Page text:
Dealing with Copyright Infringement: What Should You Do?

In a corporate environment, a great deal of published content is produced for the benefit of employees and customers. Ideally, another corporation or individual wanting to use written content or images published by the company would contact them for permission to do so. But this doesn’t always happen, resulting in copyright infringement.

The overwhelming amount of content and images available on the internet leads some to believe that they can use someone else’s published work without permission and get away with it. As a corporation, the benefit of having extra eyes and ears can make it easier to stay on top of issues such as copyright infringement. The more content a corporation publishes, the more likely they are to face copyright infringement at some point.

When, and if, it should occur, it’s helpful to know what steps should be taken to deal appropriately with the situation.

  • Find the Appropriate Contact Person.One would think it should be relatively simple to find the individual who has used a corporation’s copyrighted work, but the internet makes it easier for these people to hide. The first places to look for contact information are on the websites “Contact Us” page, author page, or in embedded email links within web content. Even if only the website business name can be uncovered, a resource such as WHOIS or Internic Domain Name Search can be used to get an address and phone number.
  • Approach the Infringer Directly.It’s critical to directly contact the person who has stolen the content or image. Begin with a professional letter that’s free of threats but states clearly what has been used without permission. A request to immediately remove the copyrighted work should also be made. This request can be made in a concise, professional letter without getting ugly.At this point, the corporation should begin keeping records of their attempts to deal with the infringement.
  • Gather Evidence.If the situation reaches the point where it’s obvious that the infringer is not going to remove the stolen work, it will be important to have evidence on hand. In addition to creating a paper trail to document everything that’s been done to resolve the issue, the company should also gather any information that proves ownership of the work that’s been stolen.
  • Notify the Infringer of Next Actions.A cease-and-desist order lets the infringer know they need to stop using the stolen work or face the consequences of doing so. Once the individual or business knows that they face attorney fees and other court-related costs if things proceed, they may decide to remove the stolen content. Court action is the next step if they persist in using it.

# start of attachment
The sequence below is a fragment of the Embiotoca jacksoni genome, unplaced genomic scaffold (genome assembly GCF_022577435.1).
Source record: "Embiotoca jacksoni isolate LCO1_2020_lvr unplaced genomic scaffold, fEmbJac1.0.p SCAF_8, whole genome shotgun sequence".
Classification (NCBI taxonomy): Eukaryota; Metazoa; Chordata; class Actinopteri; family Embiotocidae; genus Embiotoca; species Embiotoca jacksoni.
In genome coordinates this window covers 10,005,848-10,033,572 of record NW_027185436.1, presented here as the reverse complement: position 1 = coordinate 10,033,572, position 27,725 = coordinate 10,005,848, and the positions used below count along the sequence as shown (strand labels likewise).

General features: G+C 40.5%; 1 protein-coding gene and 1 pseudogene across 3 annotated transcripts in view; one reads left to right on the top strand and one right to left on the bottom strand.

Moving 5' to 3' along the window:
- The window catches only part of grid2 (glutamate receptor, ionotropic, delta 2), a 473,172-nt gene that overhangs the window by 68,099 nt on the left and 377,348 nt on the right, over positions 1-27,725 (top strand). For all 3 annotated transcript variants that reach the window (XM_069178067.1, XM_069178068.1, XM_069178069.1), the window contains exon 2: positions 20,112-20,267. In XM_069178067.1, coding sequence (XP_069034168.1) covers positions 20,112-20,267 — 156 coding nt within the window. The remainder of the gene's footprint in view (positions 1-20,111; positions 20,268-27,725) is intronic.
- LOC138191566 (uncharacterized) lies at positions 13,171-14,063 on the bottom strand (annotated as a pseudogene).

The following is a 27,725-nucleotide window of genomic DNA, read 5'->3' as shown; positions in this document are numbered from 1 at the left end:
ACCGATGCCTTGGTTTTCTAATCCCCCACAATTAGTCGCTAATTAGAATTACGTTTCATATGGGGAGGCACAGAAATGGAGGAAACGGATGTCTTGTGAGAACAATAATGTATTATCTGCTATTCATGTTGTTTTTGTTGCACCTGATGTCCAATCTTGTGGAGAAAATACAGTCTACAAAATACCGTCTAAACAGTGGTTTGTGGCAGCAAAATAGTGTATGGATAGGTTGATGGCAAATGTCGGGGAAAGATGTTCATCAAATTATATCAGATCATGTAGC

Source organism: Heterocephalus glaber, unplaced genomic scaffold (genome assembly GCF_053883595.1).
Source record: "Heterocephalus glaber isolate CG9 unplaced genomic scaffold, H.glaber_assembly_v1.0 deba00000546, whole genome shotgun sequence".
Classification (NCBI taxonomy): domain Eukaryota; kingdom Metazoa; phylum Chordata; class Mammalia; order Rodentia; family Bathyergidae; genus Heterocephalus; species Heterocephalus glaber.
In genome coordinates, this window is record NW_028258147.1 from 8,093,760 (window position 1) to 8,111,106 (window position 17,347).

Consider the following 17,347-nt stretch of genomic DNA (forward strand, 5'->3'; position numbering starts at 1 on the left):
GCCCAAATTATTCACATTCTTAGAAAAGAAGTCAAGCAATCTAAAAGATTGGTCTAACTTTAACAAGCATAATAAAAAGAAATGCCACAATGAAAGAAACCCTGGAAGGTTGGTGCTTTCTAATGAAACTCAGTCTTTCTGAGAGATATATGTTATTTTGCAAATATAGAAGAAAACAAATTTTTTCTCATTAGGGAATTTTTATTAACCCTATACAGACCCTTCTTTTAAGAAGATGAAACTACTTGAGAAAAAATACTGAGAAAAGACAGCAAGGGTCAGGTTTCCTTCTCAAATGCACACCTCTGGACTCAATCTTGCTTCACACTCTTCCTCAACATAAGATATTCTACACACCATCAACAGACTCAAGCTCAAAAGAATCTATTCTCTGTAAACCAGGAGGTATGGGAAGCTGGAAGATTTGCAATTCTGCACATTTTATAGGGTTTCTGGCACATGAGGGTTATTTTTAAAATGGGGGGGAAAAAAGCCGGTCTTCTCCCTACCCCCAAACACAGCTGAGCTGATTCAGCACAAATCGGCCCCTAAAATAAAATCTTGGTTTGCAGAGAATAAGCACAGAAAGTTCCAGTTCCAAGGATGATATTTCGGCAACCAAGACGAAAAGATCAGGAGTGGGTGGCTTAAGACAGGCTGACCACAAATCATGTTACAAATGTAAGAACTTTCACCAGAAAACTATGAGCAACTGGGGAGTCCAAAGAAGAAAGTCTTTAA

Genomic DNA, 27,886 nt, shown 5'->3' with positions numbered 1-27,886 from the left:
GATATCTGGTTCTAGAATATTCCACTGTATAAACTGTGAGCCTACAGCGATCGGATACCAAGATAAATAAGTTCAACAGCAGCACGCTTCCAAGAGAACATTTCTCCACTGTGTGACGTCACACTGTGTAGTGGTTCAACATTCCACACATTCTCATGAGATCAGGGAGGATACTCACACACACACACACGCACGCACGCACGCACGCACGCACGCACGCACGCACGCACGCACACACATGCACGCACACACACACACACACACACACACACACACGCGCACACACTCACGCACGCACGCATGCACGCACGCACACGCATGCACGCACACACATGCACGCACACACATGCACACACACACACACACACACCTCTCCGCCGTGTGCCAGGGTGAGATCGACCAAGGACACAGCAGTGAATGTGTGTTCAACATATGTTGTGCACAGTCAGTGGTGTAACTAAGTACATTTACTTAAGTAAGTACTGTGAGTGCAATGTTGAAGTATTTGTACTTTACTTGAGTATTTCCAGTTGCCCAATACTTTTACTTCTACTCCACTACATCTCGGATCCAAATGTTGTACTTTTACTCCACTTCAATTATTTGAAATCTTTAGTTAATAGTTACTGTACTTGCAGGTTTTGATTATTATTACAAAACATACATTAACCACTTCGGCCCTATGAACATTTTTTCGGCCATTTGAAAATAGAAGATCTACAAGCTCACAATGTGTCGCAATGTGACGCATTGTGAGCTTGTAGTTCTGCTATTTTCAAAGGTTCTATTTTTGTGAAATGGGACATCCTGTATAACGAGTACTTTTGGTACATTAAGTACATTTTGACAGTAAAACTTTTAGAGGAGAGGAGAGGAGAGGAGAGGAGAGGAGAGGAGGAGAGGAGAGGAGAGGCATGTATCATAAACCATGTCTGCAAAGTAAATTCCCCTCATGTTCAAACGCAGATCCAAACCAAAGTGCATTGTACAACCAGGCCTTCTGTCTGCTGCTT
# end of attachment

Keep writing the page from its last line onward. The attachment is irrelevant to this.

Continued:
• Contact the Individual’s Advertisers.Advertisers associated with the website that has been using your stolen image or content will appreciate being informed on what’s going on. Rather than being viewed as guilty by association, they’re more likely to pull their ads. This direct negative impact on the infringer’s business can hurt where it counts…in the bottom line.
  • Employ the Assistance of the Digital Millennium Copyright Act.The Digital Millennium Copyright Act of 1998 helps protect people and entities whose work has been stolen and reused on the internet. Once notified of the infringement, online service providers and search engines will contact the infringer prior to blocking access to the stolen work.

Prevention is the Most Effective Stance

Corporate success relies, in part, on the reputation of the company. Well-written content and published images can help a company gain exposure as their published works climb in searches and eventually (hopefully) rank first on Google.

When someone else steals a corporation’s image or content, company image is at risk of sustaining damage to their hard-earned positive reputation. These steps can help those involved in dealing with copyright infringement know how to handle the situation when it occurs and, better yet, how to avoid outright theft of unprotected material.

Mary Ylisela is an author who writes about business-building, marketing, and work-life balance.

About Deborah Sweeney

is the CEO of MyCorporation.com. MyCorporation is a leader in online legal filing services for entrepreneurs and businesses, providing start-up bundles that include corporation and LLC formation, registered agent, DBA, and trademark & copyright filing services. MyCorporation does all the work, making the business formation and maintenance quick and painless, so business owners can focus on what they do best.

One thought on “Dealing with Copyright Infringement: What Should You Do?

  1. In my opinion, the most important thing is to do a cost-value calculation first, so as not to chase things that just aren’t worth it in the end. The right might be violated, but it is certainly not worth it chasing every single case regardless of the potential outcome.